US Press: pick of the papers

The ten must-read opinion pieces from today's US papers.

1. Bain of His Existence (Slate)

GOP rivals level new and surprisingly devastating attacks on Romney's business record. John Dickerson discusses.

2. Guantánamo -- 10 years and counting (Miami Herald)

This editorial warns that Congress is moving backward in upholding civil liberties.

3. Will Independents Vote GOP In 2012? (Wall Street Journal) ($)

Survey data show it would be a mistake to assume that dissatisfaction with President Obama will translate into votes for GOP nominee. David Brady and Douglas Rivers investigate.

4. The power of super PACs (Washington Post)

This editorial looks at the power of super PACs and the dangerous fiction behind them.

5. Protecting Marine Protected Areas (Los Angeles Times)

This editorial writes that the state doesn't have nearly enough enforcement staff to ensure compliance, so various environmental groups are gearing up to watch over their local waters.

6. Where Are the Liberals? (New York Times)

All circumstances point to a golden age for liberalism. But the left is maxed out, David Brooks argues.

7. Ron Paul's social problem (San Francisco Chronicle)

This editorial argues that Ron Paul's opposition to the wars in Iraq and Afghanistan, as well as his criticism of Washington's war on drugs, has made him appealing to some voters who would otherwise never vote Republican.

8. The FCC, the Supreme Court and policing indecency (Los Angeles Times)

Punishing a broadcaster for inadvertent remarks over which it has no control makes no sense, this editorial states.

9. Please Hold the Cheese (New York Times)

The Republicans' double-debate weekend offered a vivid illustration of why Americans are so cynical about politicians, Frank Bruni writes.

10. Government employees' free speech on trial (Washington Times)

Mark Mix writes how the Supreme Court challenge strikes at the root of Big Labor's political clout.

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Emmanuel Macron's "moralisation of politics" comes at a heavy price for his allies

"Fake" jobs in French politics, season 3 episode 1.

Something is rotten in the state of France. No political party – at least none that existed before 2016 – seems immune to the spread of investigations into “fake” or shady parliamentary jobs. The accusations sank centre-right candidate François Fillon’s presidential campaign, and led to Marine Le Pen losing her parliamentary immunity in the European parliament (and proxy wars within her party, the National Front). Both deny the allegations. Now the investigations have made their way to the French government, led by Edouard Philippe, Emmanuel Macron’s Prime Minister.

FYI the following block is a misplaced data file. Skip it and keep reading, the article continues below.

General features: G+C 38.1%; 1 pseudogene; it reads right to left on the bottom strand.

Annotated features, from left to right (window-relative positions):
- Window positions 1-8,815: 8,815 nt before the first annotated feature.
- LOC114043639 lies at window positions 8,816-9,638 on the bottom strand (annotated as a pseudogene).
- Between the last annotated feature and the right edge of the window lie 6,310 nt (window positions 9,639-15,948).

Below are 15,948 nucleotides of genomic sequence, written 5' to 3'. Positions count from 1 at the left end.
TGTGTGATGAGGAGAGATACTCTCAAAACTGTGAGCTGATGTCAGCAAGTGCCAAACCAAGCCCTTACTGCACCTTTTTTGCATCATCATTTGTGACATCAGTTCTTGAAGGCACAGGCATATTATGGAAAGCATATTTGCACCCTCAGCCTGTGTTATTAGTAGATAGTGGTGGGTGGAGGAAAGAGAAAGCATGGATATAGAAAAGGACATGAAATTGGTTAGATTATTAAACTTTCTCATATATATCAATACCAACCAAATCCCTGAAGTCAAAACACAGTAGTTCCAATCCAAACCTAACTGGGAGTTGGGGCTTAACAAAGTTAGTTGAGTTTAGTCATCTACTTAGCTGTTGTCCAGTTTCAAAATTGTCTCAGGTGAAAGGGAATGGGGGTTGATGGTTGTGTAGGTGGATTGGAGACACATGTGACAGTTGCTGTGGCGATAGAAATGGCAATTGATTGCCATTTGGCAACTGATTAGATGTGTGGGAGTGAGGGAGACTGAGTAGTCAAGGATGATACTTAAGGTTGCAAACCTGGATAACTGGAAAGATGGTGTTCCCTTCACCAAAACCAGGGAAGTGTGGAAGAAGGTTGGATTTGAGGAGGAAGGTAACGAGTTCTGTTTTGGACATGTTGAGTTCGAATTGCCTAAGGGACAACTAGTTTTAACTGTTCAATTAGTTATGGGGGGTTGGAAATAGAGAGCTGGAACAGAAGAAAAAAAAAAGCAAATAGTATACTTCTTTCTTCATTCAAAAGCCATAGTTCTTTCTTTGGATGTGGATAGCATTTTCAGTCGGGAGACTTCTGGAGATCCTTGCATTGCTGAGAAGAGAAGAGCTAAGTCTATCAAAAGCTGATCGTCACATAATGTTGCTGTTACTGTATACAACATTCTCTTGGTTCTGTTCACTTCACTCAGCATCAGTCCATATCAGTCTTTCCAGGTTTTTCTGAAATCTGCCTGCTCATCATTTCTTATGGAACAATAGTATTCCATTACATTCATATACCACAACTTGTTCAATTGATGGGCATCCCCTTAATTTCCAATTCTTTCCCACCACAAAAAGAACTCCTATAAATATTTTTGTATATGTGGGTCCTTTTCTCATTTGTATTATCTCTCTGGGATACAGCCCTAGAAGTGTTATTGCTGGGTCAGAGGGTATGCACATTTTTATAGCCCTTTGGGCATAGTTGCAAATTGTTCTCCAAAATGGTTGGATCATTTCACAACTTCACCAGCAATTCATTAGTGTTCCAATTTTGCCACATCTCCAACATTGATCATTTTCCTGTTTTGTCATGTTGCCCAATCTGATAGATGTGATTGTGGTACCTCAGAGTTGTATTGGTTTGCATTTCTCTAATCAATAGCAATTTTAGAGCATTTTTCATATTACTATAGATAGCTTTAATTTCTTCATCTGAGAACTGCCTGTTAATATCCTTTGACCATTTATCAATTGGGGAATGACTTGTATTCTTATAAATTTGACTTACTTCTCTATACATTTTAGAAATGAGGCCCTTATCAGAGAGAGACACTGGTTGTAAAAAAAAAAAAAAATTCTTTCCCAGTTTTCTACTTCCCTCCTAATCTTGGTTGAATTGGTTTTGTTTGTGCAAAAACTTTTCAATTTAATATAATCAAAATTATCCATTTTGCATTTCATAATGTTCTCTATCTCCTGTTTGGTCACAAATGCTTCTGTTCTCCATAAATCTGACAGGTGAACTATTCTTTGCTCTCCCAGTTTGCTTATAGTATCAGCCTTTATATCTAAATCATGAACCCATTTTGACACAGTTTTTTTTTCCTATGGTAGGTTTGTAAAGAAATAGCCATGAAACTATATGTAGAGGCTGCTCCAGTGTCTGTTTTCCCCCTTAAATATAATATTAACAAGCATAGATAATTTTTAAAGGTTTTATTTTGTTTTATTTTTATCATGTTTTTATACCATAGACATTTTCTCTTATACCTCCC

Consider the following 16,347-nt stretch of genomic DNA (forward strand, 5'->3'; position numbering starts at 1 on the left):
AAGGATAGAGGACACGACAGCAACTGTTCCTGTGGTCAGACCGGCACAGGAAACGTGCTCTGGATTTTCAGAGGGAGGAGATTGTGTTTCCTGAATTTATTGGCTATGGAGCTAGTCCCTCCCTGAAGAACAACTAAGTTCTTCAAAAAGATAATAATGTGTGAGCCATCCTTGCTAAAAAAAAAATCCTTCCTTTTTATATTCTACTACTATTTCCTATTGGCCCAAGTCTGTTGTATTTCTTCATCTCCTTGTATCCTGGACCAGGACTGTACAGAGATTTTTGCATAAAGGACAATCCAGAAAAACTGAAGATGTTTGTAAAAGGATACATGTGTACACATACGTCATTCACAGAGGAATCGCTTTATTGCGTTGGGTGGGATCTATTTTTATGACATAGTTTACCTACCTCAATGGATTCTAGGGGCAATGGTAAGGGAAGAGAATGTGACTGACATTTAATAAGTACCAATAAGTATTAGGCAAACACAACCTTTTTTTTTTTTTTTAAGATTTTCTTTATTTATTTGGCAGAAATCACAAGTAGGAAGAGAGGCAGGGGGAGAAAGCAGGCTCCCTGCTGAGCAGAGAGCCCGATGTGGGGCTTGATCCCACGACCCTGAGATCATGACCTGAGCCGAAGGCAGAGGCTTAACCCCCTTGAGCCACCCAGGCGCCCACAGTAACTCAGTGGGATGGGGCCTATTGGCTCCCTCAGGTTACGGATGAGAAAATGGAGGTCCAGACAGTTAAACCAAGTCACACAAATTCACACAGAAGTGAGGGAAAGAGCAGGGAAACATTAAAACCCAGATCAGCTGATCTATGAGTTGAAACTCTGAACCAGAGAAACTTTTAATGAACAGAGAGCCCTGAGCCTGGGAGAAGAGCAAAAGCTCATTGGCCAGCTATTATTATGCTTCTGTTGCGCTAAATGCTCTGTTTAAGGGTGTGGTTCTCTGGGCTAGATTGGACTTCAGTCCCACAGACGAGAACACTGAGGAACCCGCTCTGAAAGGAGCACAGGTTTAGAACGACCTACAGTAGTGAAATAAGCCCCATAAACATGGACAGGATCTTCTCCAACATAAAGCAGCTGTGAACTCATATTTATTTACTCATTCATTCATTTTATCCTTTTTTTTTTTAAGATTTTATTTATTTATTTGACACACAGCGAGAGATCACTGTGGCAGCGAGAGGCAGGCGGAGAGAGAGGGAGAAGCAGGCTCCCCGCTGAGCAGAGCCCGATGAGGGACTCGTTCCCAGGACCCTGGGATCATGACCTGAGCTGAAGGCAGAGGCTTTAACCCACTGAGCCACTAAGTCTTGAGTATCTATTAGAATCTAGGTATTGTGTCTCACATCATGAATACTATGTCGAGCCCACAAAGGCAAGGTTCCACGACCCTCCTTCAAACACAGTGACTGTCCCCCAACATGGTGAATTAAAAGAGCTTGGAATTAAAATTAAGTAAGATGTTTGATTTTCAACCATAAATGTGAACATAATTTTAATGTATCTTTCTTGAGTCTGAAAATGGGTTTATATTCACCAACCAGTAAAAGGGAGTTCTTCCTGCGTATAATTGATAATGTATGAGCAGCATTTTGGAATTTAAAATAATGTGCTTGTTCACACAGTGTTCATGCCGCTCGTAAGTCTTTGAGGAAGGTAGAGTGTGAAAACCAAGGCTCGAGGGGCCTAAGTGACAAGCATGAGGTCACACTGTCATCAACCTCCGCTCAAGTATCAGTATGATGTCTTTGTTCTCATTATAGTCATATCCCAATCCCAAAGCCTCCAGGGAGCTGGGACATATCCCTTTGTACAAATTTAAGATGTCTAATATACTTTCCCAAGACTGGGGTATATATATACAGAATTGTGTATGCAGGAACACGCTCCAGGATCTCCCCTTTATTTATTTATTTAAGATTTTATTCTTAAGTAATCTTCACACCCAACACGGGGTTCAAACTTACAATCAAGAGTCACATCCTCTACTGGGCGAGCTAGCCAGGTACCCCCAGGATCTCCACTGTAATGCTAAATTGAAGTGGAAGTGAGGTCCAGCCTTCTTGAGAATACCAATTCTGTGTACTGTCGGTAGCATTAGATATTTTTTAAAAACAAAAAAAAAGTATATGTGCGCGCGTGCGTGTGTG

On Wednesday morning, justice minister François Bayrou and secretary of state for European affairs Marielle de Sarnez announced their resignation from Philippe’s cabinet. They followed defence minister Sylvie Goulard’s resignation the previous day. The three politicians belonged not to Macron's party, En Marche!, but the centrist MoDem party. Bayrou, the leader, had thrown his weight behind Macron after dropping his own presidential bid in April.

The disappearance of three ministers leaves Emmanuel Macron’s cross-party government, which includes politicians from centre left and centre right parties, without a centrist helm. (Bayrou, who has run several times for the French presidency and lost, is the original “neither left nor right” politician – just with a less disruptive attitude, and a lot less luck). “I have decided not to be part of the next government,” he told the AFP.

Rumours had been spreading for weeks. Bayrou, who was last part of a French government as education minister from 1993 to 1997, had been under pressure since 9 June, when he was included in a preliminary investigation into “embezzlement”. The case revolves around whether the parliamentary assistants of MoDem's MEPs, paid for by the European Parliament, were actually working full or part-time for the party. The other two MoDem ministers who resigned, along with Bayrou, also have assistants under investigation.

Bayrou has denied the allegations. He has declared that there “never was” any case of “fake” jobs within his party and that it would be “easy to prove”. All the same, by the time he resigned, his position as justice minister has become untenable, not least because he was tasked by Macron with developing key legislation on the “moralisation of politics”, one of the new President’s campaign pledges. On 1 June, Bayrou unveiled the new law, which plans a 10-year ban from public life for any politician convicted of a crime or offence regarding honesty and transparency in their work.

Bayrou described his decision to resign as a sacrifice. “My name was never pronounced, but I was the target to hit to attack the government’s credibility,” he said, declaring he would rather “protect this law” by stepping down. The other two ministers also refuted the allegations, and gave similar reasons for resigning. 

Macron’s movement-turned-unstoppable-machine, En Marche!, remains untainted from accusations of the sort. Their 350 new MPs are younger, more diverse than is usual in France – but they are newcomers in politics. Which is exactly why Macron had sought an alliance with experienced Bayrou in the first place.

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